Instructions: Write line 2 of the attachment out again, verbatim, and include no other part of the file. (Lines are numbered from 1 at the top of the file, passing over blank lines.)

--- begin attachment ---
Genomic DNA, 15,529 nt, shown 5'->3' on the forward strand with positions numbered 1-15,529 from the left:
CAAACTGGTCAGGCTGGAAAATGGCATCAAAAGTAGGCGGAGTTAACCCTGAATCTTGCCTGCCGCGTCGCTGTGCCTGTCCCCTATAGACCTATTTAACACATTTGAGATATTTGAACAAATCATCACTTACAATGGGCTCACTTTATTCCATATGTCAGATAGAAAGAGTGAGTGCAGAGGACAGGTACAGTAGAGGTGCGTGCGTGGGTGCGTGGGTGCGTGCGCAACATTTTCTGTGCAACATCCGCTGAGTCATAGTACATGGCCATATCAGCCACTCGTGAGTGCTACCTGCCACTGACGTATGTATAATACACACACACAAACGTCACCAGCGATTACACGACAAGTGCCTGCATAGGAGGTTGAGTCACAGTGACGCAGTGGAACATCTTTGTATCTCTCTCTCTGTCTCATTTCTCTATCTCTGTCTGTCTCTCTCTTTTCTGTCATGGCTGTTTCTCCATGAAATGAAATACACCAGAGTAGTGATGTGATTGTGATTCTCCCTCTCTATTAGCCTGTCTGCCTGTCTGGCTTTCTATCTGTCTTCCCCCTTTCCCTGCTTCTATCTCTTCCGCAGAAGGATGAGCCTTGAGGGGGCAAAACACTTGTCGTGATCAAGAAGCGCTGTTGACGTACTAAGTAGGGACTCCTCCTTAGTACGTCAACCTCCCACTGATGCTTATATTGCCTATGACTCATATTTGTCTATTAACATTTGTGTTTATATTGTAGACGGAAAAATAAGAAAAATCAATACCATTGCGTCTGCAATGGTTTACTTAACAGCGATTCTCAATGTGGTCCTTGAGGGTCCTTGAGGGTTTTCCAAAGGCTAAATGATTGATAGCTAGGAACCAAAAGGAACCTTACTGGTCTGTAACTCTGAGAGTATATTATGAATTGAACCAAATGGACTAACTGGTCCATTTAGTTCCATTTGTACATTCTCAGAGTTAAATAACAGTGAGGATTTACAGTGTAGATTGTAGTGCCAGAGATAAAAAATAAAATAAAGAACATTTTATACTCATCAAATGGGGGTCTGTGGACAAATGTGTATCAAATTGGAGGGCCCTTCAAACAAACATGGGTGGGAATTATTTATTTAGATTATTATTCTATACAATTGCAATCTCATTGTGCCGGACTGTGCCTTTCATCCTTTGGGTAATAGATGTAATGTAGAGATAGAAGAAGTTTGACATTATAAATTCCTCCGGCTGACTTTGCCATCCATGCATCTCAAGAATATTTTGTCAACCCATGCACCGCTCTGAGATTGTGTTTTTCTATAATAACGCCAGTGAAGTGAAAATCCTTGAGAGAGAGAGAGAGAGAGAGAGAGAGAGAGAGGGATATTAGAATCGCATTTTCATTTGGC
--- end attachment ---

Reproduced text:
CAAACTGGTCAGGCTGGAAAATGGCATCAAAAGTAGGCGGAGTTAACCCTGAATCTTGCCTGCCGCGTCGCTGTGCCTGTCCCCTATAGACCTATTTAACACATTTGAGATATTTGAACAAATCATCACTTACAATGGGCTCACTTTATTCCATATGTCAGATAGAAAGAGTGAGTGCAGAGGACAGGTACAGTAGAGGTGCGTGCGTGGGTGCGTGGGTGCGTGCGCAACATTTTCTGTGCAACATCCGCTGAGTCATAGTACATGGCCATATCAGCCACTCGTGAGTGCTACCTGCCACTGACGTATGTATAATACACACACACAAACGTCACCAGCGATTACACGACAAGTGCCTGCATAGGAGGTTGAGTCACAGTGACGCAGTGGAACATCTTTGTATCTCTCTCTCTGTCTCATTTCTCTATCTCTGTCTGTCTCTCTCTTTTCTGTCATGGCTGTTTCTCCATGAAATGAAATACACCAGAGTAGTGATGTGATTGTGATTCTCCCTCTCTATTAGCCTGTCTGCCTGTCTGGCTTTCTATCTGTCTTCCCCCTTTCCCTGCTTCTATCTCTTCCGCAGAAGGATGAGCCTTGAGGGGGCAAAACACTTGTCGTGATCAAGAAGCGCTGTTGACGTACTAAGTAGGGACTCCTCCTTAGTACGTCAACCTCCCACTGATGCTTATATTGCCTATGACTCATATTTGTCTATTAACATTTGTGTTTATATTGTAGACGGAAAAATAAGAAAAATCAATACCATTGCGTCTGCAATGGTTTACTTAACAGCGATTCTCAATGTGGTCCTTGAGGGTCCTTGAGGGTTTTCCAAAGGCTAAATGATTGATAGCTAGGAACCAAAAGGAACCTTACTGGTCTGTAACTCTGAGAGTATATTATGAATTGAACCAAATGGACTAACTGGTCCATTTAGTTCCATTTGTACATTCTCAGAGTTAAATAACAGTGAGGATTTACAGTGTAGATTGTAGTGCCAGAGATAAAAAATAAAATAAAGAACATTTTATACTCATCAAATGGGGGTCTGTGGACAAATGTGTATCAAATTGGAGGGCCCTTCAAACAAACATGGGTGGGAATTATTTATTTAGATTATTATTCTATACAATTGCAATCTCATTGTGCCGGACTGTGCCTTTCATCCTTTGGGTAATAGATGTAATGTAGAGATAGAAGAAGTTTGACATTATAAATTCCTCCGGCTGACTTTGCCATCCATGCATCTCAAGAATATTTTGTCAACCCATGCACCGCTCTGAGATTGTGTTTTTCTATAATAACGCCAGTGAAGTGAAAATCCTTGAGAGAGAGAGAGAGAGAGAGAGAGAGAGAGAGGGATATTAGAATCGCATTTTCATTTGGC